“He said, “Take now your son, your only son, whom you love, Isaac, and go to the land of Moriah, and offer him there as a burnt offering on one of the mountains of which I will tell you.” (Gen 22:2)

So who did God sacrifice Jesus to? Did God sacrifice Jesus to mankind in order to show mankind that He loved mankind more than he loved Jesus? Is mankind God’s god? God needs mankind’s approval in order to be God? Does this make sense? Of course it does not make sense. Indeed, sacrifices as man-initiated events are confirmed in the book of Jeremiah 7:

22 For I did not speak to your fathers, or command them in the day that I brought them out of the land of Egypt, concerning burnt offerings or sacrifices. 23 But this is what I commanded them, saying, ‘Obey My voice, and I will be your God, and you shall be My people. And walk in all the ways that I have commanded you, that it may be well with you.’

So troubling is the above to Christian theology, that the New International Version (NIV) of Jer 7:22, 23, adds an extra word to the translation which the Hebrew does not support:

22 For when I brought your ancestors out of Egypt and spoke to them, I did not just give them commands about burnt offerings and sacrifices, 23 but I gave them this command: Obey me, and I will be your God and you will be my people. Walk in obedience to all I command you, that it may go well with you.

The extra word ‘just’, parachuted into the NIV translation of verse 22 gives the reverse idea that G-d did command the Israelites to offer sacrifices and burnt offerings for sins in stark contrast to the man initiated sacrifices found in the Torah (prior to Sinai) without reference to sin! Moreover, the ‘but’of verse 23 renders verse 22 in the NIV illogical!

With respect to Passover, Christianity has made the substitutionary death of Jesus ‘the Passover lamb’, to be the sole basis for an entirely new religion! And here is the harm of such a distortion of the biblical narrative. The ‘Passover lamb’ of Christianity is atonement for sin and has its worshipers passively worshiping the lamb itself because the lamb does the work for them, takes the punishment for them and pays the price of ALL sin for them![3] Indeed according to Christian theology it is impossible for anybody to actually make themself acceptable to G-d by their actions[4].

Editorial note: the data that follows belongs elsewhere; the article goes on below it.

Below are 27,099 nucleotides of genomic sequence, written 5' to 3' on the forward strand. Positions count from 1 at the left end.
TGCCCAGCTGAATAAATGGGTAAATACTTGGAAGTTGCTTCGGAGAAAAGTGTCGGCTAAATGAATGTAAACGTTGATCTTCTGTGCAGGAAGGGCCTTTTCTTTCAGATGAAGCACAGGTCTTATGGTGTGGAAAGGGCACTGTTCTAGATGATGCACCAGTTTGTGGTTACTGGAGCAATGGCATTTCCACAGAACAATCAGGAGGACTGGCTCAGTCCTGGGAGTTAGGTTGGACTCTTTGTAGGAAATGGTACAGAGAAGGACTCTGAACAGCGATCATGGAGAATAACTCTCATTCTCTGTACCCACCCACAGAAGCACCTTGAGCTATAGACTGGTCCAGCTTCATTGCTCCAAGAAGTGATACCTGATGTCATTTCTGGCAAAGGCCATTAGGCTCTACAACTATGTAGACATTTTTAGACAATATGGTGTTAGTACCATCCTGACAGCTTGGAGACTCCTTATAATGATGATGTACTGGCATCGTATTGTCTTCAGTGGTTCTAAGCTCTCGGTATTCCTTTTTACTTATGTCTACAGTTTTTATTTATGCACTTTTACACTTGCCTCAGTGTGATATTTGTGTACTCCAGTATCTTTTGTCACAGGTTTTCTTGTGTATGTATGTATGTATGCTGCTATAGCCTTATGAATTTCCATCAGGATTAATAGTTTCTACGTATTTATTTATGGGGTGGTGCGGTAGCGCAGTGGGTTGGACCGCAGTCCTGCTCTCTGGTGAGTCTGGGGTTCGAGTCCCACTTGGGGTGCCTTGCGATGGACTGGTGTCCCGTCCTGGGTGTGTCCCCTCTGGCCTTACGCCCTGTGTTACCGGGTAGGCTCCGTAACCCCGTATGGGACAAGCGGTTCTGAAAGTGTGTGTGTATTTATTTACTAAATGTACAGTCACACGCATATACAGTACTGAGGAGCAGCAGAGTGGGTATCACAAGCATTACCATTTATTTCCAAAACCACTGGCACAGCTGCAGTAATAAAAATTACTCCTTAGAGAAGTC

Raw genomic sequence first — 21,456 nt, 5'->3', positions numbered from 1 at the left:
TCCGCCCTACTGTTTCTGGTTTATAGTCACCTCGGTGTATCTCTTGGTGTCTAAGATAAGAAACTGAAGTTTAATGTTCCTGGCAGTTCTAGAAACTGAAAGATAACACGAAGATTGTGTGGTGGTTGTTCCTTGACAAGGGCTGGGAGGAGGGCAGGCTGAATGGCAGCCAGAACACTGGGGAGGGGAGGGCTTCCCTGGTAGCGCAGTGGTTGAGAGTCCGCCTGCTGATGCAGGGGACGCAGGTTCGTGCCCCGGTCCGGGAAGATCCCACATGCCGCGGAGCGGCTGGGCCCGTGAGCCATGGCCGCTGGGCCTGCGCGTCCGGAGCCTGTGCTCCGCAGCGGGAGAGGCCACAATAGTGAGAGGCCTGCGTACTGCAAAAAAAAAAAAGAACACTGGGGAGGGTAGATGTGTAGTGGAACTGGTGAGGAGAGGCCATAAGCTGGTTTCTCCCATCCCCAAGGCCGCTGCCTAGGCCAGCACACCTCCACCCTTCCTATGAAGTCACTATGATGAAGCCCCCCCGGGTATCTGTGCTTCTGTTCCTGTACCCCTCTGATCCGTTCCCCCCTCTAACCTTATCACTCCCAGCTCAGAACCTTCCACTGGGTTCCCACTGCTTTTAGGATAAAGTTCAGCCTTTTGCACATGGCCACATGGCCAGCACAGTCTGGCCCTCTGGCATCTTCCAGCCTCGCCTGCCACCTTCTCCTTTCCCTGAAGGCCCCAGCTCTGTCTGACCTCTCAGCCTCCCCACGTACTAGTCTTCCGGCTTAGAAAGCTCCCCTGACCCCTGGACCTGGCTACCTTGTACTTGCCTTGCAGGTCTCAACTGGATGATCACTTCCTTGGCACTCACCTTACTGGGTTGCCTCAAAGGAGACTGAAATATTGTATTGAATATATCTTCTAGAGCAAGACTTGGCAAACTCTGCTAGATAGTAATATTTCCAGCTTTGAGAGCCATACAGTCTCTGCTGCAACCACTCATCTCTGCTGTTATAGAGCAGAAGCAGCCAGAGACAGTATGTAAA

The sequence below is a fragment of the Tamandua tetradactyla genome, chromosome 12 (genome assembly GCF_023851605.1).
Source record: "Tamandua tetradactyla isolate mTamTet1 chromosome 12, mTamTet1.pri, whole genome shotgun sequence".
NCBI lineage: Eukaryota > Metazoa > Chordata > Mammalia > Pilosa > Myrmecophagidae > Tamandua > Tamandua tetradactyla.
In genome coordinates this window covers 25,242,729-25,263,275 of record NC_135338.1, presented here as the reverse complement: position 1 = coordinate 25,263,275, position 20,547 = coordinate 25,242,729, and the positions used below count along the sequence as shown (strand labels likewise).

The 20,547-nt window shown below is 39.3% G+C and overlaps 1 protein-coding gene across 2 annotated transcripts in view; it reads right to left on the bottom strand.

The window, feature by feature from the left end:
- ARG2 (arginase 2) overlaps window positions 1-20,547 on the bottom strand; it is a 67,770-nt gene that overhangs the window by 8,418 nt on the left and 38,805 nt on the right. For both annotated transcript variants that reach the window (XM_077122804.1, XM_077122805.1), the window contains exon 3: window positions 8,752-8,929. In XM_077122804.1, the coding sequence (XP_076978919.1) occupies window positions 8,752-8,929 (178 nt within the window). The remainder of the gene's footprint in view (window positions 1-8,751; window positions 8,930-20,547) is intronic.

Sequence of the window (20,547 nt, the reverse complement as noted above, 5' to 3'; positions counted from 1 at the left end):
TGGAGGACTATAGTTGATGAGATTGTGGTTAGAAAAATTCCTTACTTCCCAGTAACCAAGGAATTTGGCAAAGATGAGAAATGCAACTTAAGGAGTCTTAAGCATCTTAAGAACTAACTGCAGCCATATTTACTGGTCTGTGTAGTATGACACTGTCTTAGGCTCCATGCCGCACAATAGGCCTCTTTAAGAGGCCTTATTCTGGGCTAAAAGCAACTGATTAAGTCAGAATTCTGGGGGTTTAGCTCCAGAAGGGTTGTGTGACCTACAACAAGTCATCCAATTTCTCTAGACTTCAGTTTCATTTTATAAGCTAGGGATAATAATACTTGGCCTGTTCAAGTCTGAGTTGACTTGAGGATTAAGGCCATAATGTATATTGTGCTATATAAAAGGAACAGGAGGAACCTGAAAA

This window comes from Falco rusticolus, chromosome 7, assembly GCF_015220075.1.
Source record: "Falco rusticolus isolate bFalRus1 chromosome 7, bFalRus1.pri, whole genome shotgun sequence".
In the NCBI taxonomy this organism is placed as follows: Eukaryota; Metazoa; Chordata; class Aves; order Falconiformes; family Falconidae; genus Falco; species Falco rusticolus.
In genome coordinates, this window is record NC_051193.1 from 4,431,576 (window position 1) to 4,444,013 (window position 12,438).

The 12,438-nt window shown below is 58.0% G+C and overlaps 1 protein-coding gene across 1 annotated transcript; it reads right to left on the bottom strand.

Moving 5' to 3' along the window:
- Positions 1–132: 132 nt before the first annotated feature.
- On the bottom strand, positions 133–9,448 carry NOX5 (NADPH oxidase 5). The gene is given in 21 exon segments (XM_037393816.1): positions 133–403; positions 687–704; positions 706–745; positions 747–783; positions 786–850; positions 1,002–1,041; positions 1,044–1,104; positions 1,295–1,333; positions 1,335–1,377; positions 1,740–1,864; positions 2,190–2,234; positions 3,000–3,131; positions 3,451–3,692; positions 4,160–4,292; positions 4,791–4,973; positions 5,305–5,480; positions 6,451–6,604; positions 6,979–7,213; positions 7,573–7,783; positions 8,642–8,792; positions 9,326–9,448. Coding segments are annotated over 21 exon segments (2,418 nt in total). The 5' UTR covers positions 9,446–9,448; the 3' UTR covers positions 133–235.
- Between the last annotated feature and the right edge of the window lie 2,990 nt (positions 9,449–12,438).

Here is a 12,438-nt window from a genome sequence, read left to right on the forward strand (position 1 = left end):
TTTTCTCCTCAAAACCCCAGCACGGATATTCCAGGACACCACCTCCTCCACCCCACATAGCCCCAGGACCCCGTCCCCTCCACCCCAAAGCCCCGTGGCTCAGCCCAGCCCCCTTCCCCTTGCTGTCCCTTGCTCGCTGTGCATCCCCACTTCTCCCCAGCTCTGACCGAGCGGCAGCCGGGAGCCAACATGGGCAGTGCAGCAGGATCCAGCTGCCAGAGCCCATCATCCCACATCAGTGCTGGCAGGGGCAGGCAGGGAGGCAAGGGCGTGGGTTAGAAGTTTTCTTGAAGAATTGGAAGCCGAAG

In contradistinction, the actions and thoughts behind the actions of the Israelites with respect to (but not only) slaying of the Passover lamb[5], where saving actions and thoughts by virtue of the Israelites choosing the G-d of Israel over the lamb god[5b] of the Egyptians!

Indeed some of the ten plagues were with respect to the other idols of the Egyptians (frogs, river Nile, wild animals for example). Tellingly, the lamb, a sign of fertility, was killed in the middle of the month of Nisan (Aries in the zodiac corresponds to the time of Nisan and has the sign of the sheep) and the blood of the lamb placed on the door lintels of the Israelites’ dwellings. A biblical proof that the lamb was a god of the Egyptians is by consideration of Exodus 8 which concerns Moshe’s request of pharaoh to allow a sacrifice in the desert. Considering verse 22:

22 And Moses said: ‘It is not meet so to do; for we shall sacrifice the abomination of the Egyptians to the LORD our God; lo, if we sacrifice the abomination of the Egyptians before their eyes, will they not stone us? Exodus 8

A question may be asked if the sacrifice (lamb/ sheep) was an abomination to the Israelites or the Egyptians. The answer to the rhetorical question asked by Moshe causes us to consider what would the basis be for the Egyptians to stone the Israelites, if not for Israelites sacrificing the god of the Egyptians?

The Passover Lamb was a sacrifice to show ones’ allegiance to the G-d of Israel! Obedience to the word of G-d is more valuable to G-d than sacrifice[6]. And where one does need to bring a sacrifice for sin as commanded in the Torah, a primary prerequisite is teshuva or in the not so accurate English term repentance. Judaism considers the prerequisite teshuva or repentance to achieve atonement and not the idea of a penal human substitutionary atonement which the Jewish scriptures teach against[8]. Without teshuva any sacrifice for sin is worthless otherwise! With the prerequisites of teshuva in place and obedience to the word of G-d being preferable than sacrifice, the sacrificial sacrifice[7] aspect of Torah is placed in its proper context. Without the sacrificial sacrifice aspect of Torah in its proper context, Christianity makes sacrifice for atonement alone the sole basis of its religion without any reference to a personal effort to get closer to G-d. However, with Passover we are talking about something altogether different. Passover is a sacrifice of allegiance not a sacrifice of atonement.